possible to win all such struggles. Many jobs in manufacturing,
banking, insurance and other service industries have already been
It is important to realise that our argument is with the employers. It
is not with the workers of the developing countries who in some
circumstances are being exploited by the same capitalists we are in
Even with the loss of jobs in the major imperialist powers like the US
and Britain the working class is growing in size and wherever jobs are
exported to, trade unions are developing as workers struggle to improve
wages, safety standards at places of work and health and
education facilities in the wider communities.
Through militant struggle and good leadership these countries will
experience a rise in living standards – and that is to be welcomed.
Indeed, the raising of living standards and working conditions through
active struggle will force the employers to think again about
transferring the jobs. To a certain extent this is already happening in
China as workers united around the Communist Party of China and the
ACFTU have forced even Wal?Mart to shift on it’s position of not
recognising trade unions.
The direct interests of the workers in Britain are best served by
giving the workers in the developing countries as much support and
solidarity in the struggles they wage against our common
oppressors – the capitalists.
In addition there are political developments taking place. The impact
of China’s example of working to a long term strategy for socialism
should not be underestimated. In planning for socialism China with Cuba
and Vietnam are showing the way forward to advance the interests of the
China and India are leading the way in the race for economic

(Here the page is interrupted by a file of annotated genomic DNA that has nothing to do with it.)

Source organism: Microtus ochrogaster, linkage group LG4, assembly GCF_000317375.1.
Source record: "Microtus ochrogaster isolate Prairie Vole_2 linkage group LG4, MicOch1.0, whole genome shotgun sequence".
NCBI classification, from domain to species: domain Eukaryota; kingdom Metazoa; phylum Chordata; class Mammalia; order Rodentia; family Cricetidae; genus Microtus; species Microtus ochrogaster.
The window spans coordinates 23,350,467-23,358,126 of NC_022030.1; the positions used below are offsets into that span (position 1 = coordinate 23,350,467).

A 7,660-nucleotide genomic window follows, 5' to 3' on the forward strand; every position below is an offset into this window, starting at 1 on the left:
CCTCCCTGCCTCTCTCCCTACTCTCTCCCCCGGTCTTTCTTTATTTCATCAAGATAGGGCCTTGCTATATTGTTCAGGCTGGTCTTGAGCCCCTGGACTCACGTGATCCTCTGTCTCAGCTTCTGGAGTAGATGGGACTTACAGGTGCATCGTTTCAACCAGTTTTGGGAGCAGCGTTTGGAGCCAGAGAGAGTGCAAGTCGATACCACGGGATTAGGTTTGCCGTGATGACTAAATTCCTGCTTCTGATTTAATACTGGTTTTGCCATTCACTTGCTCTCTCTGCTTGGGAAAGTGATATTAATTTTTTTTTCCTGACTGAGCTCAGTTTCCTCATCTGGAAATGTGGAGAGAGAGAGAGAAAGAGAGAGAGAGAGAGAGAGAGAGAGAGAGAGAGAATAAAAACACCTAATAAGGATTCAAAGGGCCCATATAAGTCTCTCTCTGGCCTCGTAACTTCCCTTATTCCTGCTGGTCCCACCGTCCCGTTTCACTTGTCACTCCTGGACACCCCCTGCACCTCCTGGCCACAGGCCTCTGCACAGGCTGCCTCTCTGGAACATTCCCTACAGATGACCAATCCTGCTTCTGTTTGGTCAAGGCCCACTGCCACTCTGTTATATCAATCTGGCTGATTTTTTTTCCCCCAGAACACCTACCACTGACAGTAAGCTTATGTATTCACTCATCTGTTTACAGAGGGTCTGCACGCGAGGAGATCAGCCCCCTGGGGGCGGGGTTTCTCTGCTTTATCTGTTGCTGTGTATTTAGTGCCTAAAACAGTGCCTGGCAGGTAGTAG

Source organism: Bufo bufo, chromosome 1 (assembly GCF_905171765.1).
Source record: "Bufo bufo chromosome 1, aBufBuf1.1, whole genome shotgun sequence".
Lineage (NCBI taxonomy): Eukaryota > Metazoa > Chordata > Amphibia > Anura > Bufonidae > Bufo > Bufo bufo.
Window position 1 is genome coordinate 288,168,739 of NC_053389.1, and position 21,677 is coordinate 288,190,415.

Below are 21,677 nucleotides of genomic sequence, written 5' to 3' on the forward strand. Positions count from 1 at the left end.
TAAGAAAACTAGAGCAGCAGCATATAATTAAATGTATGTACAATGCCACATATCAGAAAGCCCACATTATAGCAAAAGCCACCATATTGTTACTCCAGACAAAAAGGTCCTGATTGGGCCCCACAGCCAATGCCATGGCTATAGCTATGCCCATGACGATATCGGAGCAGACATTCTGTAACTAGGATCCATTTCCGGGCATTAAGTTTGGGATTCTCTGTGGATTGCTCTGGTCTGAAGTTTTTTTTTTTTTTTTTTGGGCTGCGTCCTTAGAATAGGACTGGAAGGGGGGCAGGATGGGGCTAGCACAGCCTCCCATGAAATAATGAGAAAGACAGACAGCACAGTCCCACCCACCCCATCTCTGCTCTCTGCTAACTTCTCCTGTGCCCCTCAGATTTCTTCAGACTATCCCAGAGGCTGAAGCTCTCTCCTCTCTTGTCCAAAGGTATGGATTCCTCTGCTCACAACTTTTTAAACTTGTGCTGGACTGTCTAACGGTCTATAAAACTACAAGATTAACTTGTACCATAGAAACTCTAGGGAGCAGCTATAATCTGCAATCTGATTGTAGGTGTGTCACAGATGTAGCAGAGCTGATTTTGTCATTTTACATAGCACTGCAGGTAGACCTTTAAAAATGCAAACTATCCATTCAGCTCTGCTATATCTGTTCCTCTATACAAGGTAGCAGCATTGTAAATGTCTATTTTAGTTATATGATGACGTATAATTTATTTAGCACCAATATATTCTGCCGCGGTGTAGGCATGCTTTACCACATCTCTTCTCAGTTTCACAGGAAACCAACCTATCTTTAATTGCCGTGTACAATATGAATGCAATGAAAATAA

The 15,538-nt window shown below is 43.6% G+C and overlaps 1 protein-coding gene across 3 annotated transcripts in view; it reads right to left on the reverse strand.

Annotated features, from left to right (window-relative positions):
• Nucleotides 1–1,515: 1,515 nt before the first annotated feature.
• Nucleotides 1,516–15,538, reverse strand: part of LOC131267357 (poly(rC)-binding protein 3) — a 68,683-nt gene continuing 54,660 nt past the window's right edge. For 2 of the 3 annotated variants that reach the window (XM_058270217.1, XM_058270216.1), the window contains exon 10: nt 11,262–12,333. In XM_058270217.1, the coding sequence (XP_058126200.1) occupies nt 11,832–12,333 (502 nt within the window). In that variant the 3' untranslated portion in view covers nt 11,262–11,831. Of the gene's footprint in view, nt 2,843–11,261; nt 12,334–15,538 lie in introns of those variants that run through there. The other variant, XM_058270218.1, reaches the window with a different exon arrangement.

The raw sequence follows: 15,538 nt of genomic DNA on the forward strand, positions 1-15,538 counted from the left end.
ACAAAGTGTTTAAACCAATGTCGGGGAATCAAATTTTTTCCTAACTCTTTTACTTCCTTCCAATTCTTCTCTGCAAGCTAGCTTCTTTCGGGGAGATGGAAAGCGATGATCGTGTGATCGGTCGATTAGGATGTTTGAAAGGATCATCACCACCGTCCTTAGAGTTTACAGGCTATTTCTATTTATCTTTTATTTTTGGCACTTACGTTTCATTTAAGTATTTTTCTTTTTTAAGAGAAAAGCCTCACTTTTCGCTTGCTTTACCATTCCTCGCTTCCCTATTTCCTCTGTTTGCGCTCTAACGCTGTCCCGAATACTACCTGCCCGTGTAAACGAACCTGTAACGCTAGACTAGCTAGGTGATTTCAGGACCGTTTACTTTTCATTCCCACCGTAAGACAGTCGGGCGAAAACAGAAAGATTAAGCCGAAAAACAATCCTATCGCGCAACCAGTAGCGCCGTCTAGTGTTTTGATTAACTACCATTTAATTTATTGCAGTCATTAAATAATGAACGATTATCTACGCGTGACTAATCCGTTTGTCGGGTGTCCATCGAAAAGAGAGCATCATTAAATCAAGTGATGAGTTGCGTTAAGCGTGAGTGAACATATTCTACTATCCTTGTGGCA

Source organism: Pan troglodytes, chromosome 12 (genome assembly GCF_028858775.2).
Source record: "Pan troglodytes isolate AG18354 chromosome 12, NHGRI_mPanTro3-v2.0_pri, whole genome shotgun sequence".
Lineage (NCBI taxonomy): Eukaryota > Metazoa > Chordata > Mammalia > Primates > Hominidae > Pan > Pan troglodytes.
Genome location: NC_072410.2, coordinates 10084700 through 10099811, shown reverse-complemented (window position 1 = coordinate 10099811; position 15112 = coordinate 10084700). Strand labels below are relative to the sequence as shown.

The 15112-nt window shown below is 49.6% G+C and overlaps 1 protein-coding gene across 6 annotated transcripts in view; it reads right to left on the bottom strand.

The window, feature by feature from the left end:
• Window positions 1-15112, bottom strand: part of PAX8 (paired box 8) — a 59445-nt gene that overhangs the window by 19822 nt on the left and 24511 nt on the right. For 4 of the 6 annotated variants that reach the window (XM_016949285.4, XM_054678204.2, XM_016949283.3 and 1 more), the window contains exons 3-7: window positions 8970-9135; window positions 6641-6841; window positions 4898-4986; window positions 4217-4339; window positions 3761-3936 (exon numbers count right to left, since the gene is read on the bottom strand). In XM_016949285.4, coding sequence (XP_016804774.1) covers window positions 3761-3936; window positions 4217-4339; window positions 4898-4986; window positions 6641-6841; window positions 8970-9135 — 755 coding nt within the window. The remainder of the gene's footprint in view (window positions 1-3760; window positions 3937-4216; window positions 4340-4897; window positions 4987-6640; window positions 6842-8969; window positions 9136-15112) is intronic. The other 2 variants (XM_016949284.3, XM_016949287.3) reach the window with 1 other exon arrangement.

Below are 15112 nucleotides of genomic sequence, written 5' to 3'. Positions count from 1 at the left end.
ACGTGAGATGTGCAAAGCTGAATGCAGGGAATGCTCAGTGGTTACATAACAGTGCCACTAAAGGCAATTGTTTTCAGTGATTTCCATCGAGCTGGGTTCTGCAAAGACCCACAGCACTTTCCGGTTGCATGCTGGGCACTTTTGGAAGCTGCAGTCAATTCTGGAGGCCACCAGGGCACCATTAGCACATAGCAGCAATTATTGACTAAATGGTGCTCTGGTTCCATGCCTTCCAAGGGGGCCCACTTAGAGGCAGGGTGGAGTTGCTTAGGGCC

development, but their approaches are very different. China is
developing its manufacturing base whilst India is increasingly
providing services to the developed world. Together, they are ushering
in a broader and more powerful strain of globalisation. This will
result in an appreciable rise in living standards which is to be
welcomed. The impact of China politically as well as economically
should not be underestimated in encouraging developing countries to
adopt the revolutionary perspective of socialism.
In the long run, the income Chinese and Indian workers make as
producers will show up on the other side of the ledger as they
exercise their new wealth as consumers, presenting opportunities to
suppliers elsewhere in the world.
technology and the class struggle
If Britain is to maintain any semblance of a wealth creating industry
it must train high quality scientists, engineers, architects and IT
Emphasis also needs to be put on the training doctors, nurses and other
health service professionals. It is a scandal that Britain
continues to deny training to people wanting to enter the health
profession whilst poaching staff from the developing countries.
Even with the adoption of new technology and the exporting of jobs it
needs to be stressed that there are certain trades where it is very
desirable to have apprentice style training with the emphasis on hands
on practice. These include plumbers, electricians, carpenters,
engineers, mechanics, bricklayers and so on. All too few of these are
being trained at the present time. In addition nurses, health and care
workers should have their status raised and their salaries
enhanced. Affordable housing for those care workers has to be found
near their places of work.
Transport employees should enjoy proper training.
Pensions should be tied to wages. Student grants need to be
reintroduced and paid for by higher taxation of the rich and a severe
curb on their incomes.
Outsourcing is not a new phenomenon what has changed is the speed,
quantity and quality of the jobs being exported. From the 1950s through
to the 1980s it was the export of low-added value jobs as in clothing
with these jobs being replaced with more more “knowledge-based” jobs in
the design and service orientated industries, now even these jobs are
Historically within Britain, it has been engineering, manufacturing and
the exploitation of the colonial empire that has provided jobs and